For years people of goodwill, the federal government, and university research have argued that having women and minorities in senior executive leadership positions is good for business. So too, many have argued that diversity in executive positions and on boards is not only good for business, but it is the right social thing to do. This appeal to the pocketbook and the heart has had minimal influence in changing the appearance of either board members or executives in Fortune 500 companies. Thus, what are we left to do? We must alter the cognitive belief beliefs of senior-level hiring leaders. As such, we must revise our approach to diversity and inclusion in organizations across America.
First, I propose that we change the diversity and inclusion name to dignity and respect. I believe that the title diversity and inclusion is tainted because it has become incredibly commercial. Far too many organizations that are in the business of measuring the success or failure of diversity initiatives within an organization have become addicted to the capital they earn and not the crucial results they are measuring.
To prove their commitment to diversity, most organizations produce elaborate magazines, create various diverse groups, give fancy speeches, and hold diversity symposiums, and nothing has changed. We return to the same issue year after year, which is that senior-level executive positions are on hold for white males. Talented minority executives are often passed over for promotions and critical executive positions even when it is known that having little or no diversity in senior-level positions within organizations is detrimental to an organization’s long-term financial health. As such, here are my recommendations.
First, those few organizations that recognize Fortune 500 companies for achieving diversity excellence should have measurable standards. An organization’s ability to produce propaganda such as segregated groups and magazines should not be recognized as champions of diversity. Organization leaders should demonstrate a long-term commitment to growing diverse employees throughout their organization. They should provide measurable documentation that they are recruiting diverse candidates and that they are also retaining diverse team members in executive-level positions. Additionally, the companies that are in the business of selecting and awarding organizations the distinction of being the best should not take donations from organizations awarded high recognition for supporting diversity.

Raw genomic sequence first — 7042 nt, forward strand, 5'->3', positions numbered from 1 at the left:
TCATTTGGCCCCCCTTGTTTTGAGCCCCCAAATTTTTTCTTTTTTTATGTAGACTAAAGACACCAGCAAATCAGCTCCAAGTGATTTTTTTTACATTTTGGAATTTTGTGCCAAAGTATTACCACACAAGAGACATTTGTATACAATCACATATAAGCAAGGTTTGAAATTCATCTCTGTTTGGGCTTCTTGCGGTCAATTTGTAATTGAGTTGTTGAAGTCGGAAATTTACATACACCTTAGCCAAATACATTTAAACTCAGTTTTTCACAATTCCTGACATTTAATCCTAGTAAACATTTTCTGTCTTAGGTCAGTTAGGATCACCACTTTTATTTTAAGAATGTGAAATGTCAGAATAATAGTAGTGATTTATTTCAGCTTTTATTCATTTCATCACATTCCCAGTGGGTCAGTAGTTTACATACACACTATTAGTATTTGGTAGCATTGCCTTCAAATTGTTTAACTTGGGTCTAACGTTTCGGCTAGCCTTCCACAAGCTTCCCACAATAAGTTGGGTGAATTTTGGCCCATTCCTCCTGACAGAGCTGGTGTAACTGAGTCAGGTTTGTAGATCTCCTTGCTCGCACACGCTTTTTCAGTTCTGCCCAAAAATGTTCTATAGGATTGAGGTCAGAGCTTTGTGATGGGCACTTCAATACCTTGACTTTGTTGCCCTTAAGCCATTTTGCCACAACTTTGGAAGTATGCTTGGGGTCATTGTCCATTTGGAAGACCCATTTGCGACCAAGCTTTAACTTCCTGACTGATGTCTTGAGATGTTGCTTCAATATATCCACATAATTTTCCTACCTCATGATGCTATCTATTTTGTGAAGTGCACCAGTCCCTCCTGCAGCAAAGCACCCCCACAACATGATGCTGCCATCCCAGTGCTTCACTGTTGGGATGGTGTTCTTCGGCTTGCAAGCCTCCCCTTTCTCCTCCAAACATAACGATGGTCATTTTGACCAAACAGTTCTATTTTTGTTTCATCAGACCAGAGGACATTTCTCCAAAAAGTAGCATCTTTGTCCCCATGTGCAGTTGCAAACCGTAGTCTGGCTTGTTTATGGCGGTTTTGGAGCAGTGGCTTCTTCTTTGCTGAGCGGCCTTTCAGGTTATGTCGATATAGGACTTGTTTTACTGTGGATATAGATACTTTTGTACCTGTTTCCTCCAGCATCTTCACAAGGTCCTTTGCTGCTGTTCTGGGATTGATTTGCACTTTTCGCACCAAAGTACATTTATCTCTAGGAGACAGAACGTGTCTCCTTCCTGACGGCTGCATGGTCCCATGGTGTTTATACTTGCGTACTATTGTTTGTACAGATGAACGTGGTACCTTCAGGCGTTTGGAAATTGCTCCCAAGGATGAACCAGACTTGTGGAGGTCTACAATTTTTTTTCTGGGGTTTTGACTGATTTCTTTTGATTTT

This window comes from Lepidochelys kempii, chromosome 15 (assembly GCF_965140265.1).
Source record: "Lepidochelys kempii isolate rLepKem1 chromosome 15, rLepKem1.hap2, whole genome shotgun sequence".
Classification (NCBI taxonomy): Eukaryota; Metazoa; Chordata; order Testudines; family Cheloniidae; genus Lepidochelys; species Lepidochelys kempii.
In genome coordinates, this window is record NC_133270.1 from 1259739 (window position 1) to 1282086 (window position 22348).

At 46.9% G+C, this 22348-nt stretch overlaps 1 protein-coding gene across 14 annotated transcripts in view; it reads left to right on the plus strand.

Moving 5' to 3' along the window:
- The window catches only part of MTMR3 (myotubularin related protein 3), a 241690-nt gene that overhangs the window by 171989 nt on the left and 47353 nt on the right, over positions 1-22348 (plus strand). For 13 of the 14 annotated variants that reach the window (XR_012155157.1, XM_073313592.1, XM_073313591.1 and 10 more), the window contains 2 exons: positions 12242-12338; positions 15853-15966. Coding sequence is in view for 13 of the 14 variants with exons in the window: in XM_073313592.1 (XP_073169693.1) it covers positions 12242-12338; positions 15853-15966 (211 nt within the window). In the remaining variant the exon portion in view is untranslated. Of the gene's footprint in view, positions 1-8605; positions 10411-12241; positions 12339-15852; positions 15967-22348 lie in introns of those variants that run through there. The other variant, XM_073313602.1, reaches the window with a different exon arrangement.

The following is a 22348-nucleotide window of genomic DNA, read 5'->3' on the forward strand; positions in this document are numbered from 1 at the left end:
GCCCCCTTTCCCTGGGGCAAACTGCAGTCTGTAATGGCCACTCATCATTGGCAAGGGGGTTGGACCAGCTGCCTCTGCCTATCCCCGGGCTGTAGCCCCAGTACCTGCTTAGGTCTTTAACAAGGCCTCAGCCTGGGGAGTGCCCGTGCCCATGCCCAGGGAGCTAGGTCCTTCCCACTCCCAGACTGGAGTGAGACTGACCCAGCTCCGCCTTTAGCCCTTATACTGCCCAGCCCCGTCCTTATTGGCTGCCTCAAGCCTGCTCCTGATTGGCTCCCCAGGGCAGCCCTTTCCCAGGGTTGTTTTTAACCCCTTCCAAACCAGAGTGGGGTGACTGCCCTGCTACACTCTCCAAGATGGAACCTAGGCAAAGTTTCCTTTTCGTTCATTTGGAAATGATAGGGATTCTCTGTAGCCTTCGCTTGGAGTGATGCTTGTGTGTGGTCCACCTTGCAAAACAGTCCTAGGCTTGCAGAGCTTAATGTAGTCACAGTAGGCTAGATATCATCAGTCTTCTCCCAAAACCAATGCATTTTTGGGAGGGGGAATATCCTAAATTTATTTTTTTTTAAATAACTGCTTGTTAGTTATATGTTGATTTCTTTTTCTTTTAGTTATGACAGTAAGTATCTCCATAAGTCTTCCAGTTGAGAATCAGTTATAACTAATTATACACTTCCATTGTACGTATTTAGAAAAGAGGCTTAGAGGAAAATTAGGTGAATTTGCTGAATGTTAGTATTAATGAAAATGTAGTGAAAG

Second, I realize that this could be controversial because many of my friends hold leading diversity positions in organizations, which I believe to be the single biggest hindrance to improving organizational diversity. Those that hold the title VP, director, or chief diversity officer should be honored with a new title: the chief dignity and respect officer. Their role should be that of an educator, not an initiative creator. They should be social scientists educated in human development, organizational culture, and American history. Currently, I would be hard-pressed to find individuals that hold those positions doing no more than creating infinity groups, monthly diversity articles, diversity conferences, monthly meetings, and serving as a firewall between the employees and the senior-executive team.
Making these changes will be difficult, but the traditional approach to supporting diversity and inclusion time has ended. Let’s move our organizations into the future and make a positive lasting difference by creating a culture of dignity, respect, and diversity-friendly organizations across our great country through an intense reeducation effort.
Yes, I am always amazed at how we hold on to the paste even when it painful, outdated, and useless.
Diversity Jobs. (2020, June). Diversity at work. Retrieved from https://www.diversityjobs.com
Embrick, D. G. (2011). The diversity ideology in the business world: A new oppression for a new age. Critical Sociology. 37(5), 541-556.